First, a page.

Organic aerosol source apportionment in Zurich using an extractive electrospray ionization time-of-flight mass spectrometer (EESI-TOF-MS) – Part 1: Biogenic influences and day–night chemistry in summer

Stefenelli, Giulia; Pospisilova, Veronika; Lopez-Hilfiker, Felipe D.; Daellenbach, Kaspar R.; Hüglin, Christoph; Tong, Yandong; Baltensperger, Urs; Prévôt, André S. H.; Slowik, Jay G.

Improving the understanding of the health and climate impacts of aerosols remains challenging and is restricted by the limitations of current measurement techniques. Detailed investigation of secondary organic aerosol (SOA), which is typically the dominating fraction of the organic aerosol (OA), requires instrumentation capable of real-time, in situ measurements of molecular composition. In this study, we present the first ambient measurements by a novel extractive electrospray ionization time-of-flight mass spectrometer (EESI-TOF-MS). The EESI-TOF-MS was deployed along with a high-resolution time-of-flight aerosol mass spectrometer (HR-ToF-AMS) during summer 2016 at an urban location (Zurich, Switzerland). Positive matrix factorization (PMF), implemented within the Multilinear Engine (ME-2), was applied to the data from both instruments to quantify the primary and secondary contributions to OA. From the EESI-TOF-MS analysis, a six-factor solution was selected as the most representative and interpretable solution for the investigated dataset, including two primary and four secondary factors. The primary factors are dominated by cooking and cigarette smoke signatures while the secondary factors are discriminated according to their daytime (two factors) and night-time (two factors) chemistry. All four factors showed strong influence by biogenic emissions but exhibited significant day–night differences. Factors dominating during daytime showed predominantly ions characteristic of monoterpene and sesquiterpene oxidation while the night-time factors included less oxygenated terpene oxidation products, as well as organonitrates which were likely derived from NO3 radical oxidation of monoterpenes. Overall, the signal measured by the EESI-TOF-MS and AMS showed a good correlation. Further, the two instruments were in excellent agreement in terms of both the mass contribution apportioned to the sum of POA and SOA factors and the total SOA signal. However, while the oxygenated organic aerosol (OOA) factors separated by AMS analysis exhibited a flat diurnal pattern, the EESI-TOF-MS factors illustrated significant chemical variation throughout the day. The captured variability, inaccessible from AMS PMF analysis, was shown to be consistent with the variations in the physiochemical processes influencing chemical composition and SOA formation. The improved source separation and interpretability of EESI-TOF-MS results suggest it to be a promising approach to source apportionment and atmospheric composition research.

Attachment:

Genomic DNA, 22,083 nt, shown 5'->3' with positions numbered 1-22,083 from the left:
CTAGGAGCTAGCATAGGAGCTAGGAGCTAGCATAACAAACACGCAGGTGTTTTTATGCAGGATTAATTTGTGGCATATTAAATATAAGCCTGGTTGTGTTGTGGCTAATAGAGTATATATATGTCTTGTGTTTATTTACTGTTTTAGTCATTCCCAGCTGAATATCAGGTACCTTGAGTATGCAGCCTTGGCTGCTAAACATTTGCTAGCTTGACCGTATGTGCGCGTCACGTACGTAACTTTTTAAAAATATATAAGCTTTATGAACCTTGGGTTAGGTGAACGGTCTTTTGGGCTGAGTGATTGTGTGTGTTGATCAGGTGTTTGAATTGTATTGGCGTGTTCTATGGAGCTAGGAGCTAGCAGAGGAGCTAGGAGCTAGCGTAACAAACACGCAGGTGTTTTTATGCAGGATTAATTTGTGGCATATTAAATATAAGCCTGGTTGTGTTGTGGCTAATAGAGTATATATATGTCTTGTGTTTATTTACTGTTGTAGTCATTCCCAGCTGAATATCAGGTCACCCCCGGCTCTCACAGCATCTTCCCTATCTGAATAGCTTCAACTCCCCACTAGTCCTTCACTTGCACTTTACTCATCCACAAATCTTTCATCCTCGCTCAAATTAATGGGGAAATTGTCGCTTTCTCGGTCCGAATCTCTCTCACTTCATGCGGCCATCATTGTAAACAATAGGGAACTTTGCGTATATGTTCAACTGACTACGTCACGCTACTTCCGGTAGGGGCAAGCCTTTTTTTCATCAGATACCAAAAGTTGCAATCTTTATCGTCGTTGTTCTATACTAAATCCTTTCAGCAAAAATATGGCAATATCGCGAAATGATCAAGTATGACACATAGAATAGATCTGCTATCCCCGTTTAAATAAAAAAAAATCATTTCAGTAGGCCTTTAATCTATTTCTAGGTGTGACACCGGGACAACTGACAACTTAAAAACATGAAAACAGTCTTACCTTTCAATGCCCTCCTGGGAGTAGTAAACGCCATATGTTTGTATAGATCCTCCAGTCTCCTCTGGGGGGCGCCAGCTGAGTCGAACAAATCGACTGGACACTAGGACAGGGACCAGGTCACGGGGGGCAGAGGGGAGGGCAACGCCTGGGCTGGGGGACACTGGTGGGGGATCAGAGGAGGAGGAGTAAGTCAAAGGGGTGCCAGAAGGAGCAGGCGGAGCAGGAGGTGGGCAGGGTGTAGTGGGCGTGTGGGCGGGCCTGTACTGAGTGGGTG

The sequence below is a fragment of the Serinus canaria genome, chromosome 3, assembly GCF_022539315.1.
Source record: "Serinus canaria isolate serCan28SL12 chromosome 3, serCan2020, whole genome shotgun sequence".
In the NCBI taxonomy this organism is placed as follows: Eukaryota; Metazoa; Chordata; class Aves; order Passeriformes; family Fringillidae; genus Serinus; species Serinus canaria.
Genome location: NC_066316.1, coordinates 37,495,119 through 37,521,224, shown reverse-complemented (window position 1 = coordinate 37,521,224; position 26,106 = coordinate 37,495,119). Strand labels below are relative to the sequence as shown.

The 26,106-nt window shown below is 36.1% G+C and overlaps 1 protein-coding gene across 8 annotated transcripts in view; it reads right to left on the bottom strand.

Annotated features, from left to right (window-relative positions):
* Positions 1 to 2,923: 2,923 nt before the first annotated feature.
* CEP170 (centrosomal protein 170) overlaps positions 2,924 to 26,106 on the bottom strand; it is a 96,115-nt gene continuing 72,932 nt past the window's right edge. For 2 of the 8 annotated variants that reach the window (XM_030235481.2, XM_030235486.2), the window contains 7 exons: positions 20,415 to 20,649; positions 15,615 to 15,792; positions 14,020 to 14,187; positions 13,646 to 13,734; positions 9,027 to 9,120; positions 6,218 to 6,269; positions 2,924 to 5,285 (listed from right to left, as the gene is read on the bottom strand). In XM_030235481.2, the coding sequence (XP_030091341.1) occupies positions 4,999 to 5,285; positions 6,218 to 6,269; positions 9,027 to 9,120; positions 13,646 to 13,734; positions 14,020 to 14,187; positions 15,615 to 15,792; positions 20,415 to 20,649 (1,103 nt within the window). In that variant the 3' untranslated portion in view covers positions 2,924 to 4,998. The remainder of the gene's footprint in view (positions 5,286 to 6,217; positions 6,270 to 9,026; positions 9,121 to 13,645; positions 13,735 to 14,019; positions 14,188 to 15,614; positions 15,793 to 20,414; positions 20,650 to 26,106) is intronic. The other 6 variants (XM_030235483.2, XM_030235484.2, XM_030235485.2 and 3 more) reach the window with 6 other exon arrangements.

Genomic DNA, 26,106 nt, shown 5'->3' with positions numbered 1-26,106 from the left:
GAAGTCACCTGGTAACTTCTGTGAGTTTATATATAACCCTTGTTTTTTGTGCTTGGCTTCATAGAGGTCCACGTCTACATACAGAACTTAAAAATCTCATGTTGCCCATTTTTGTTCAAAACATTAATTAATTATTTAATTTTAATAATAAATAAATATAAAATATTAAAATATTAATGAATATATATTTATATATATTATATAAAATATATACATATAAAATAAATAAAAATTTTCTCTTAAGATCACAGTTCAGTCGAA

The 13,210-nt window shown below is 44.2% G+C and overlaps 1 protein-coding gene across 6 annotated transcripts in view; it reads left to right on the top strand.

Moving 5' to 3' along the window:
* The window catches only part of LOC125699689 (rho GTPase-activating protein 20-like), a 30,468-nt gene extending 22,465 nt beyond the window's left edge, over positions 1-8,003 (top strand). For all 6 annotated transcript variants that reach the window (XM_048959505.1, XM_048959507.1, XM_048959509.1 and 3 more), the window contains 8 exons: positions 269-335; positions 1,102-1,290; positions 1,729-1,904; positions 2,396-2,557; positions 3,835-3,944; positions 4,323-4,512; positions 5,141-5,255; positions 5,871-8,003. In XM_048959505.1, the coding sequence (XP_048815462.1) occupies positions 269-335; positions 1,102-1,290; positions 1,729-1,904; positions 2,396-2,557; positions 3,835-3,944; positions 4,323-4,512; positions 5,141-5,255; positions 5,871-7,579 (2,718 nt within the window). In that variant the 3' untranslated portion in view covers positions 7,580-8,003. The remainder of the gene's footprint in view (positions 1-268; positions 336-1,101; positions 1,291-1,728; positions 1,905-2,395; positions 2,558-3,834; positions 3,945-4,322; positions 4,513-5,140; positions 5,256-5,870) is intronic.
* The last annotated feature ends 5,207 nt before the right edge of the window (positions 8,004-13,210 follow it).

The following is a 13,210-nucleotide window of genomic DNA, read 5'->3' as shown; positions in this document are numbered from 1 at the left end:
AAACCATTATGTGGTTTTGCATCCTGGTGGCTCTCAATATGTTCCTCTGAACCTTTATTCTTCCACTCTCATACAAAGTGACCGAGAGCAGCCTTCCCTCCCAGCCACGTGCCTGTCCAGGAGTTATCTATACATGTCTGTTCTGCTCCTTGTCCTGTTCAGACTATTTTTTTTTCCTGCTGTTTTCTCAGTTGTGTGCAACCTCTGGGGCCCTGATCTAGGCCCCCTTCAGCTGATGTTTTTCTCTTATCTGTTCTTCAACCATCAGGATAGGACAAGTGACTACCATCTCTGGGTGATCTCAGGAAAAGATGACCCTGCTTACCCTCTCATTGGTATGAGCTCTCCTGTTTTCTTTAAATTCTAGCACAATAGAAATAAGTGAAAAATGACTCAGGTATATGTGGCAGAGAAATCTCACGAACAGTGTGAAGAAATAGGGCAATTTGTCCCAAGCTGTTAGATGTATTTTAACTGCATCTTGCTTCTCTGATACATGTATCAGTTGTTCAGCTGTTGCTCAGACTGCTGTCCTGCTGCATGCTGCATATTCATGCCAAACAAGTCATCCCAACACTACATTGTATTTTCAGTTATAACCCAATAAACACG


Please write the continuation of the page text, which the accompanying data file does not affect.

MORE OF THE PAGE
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Stefenelli, Giulia / Pospisilova, Veronika / Lopez-Hilfiker, Felipe D. / et al: Organic aerosol source apportionment in Zurich using an extractive electrospray ionization time-of-flight mass spectrometer (EESI-TOF-MS) – Part 1: Biogenic influences and day–night chemistry in summer. 2019. Copernicus Publications.

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Rechteinhaber: Giulia Stefenelli et al.

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